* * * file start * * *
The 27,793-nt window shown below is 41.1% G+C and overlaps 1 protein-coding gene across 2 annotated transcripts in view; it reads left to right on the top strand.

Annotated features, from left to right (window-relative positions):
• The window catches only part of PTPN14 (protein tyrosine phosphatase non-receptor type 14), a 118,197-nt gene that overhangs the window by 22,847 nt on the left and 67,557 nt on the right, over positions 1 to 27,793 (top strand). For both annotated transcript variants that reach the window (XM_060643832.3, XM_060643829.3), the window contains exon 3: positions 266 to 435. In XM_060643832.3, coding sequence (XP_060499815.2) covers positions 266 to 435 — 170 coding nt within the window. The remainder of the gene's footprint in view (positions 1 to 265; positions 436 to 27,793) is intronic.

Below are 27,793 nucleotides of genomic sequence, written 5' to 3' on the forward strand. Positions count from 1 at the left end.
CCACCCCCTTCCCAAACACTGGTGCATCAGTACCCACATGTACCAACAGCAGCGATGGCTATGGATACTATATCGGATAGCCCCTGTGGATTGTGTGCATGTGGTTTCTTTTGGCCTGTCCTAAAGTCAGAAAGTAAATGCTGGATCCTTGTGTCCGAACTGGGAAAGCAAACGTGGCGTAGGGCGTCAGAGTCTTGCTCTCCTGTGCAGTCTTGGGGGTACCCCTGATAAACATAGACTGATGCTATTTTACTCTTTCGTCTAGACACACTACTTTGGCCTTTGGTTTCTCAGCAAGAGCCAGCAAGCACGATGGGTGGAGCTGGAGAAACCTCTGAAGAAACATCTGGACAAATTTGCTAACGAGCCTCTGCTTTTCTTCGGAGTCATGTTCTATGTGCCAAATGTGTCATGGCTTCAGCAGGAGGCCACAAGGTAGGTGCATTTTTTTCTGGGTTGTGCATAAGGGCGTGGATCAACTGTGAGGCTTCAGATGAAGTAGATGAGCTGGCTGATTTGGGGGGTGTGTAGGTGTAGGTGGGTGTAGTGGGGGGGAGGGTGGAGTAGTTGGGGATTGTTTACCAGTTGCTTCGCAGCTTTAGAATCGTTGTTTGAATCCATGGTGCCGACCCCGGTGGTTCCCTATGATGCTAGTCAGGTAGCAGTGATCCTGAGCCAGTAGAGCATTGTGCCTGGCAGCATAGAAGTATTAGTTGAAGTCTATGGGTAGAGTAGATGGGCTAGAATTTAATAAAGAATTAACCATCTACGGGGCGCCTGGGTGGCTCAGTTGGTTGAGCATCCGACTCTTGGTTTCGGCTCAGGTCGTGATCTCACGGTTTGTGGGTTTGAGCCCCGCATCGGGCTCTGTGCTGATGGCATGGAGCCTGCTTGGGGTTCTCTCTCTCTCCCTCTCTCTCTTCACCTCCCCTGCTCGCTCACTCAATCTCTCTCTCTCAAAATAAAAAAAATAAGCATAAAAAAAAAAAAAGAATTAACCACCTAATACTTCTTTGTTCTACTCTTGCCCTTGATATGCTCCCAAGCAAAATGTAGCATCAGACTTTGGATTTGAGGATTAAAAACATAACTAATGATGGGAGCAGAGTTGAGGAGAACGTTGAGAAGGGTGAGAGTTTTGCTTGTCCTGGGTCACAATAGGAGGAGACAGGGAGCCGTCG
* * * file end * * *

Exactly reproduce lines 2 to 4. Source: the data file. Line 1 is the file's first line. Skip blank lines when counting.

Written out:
Annotated features, from left to right (window-relative positions):
• The window catches only part of PTPN14 (protein tyrosine phosphatase non-receptor type 14), a 118,197-nt gene that overhangs the window by 22,847 nt on the left and 67,557 nt on the right, over positions 1 to 27,793 (top strand). For both annotated transcript variants that reach the window (XM_060643832.3, XM_060643829.3), the window contains exon 3: positions 266 to 435. In XM_060643832.3, coding sequence (XP_060499815.2) covers positions 266 to 435 — 170 coding nt within the window. The remainder of the gene's footprint in view (positions 1 to 265; positions 436 to 27,793) is intronic.

Below are 27,793 nucleotides of genomic sequence, written 5' to 3' on the forward strand. Positions count from 1 at the left end.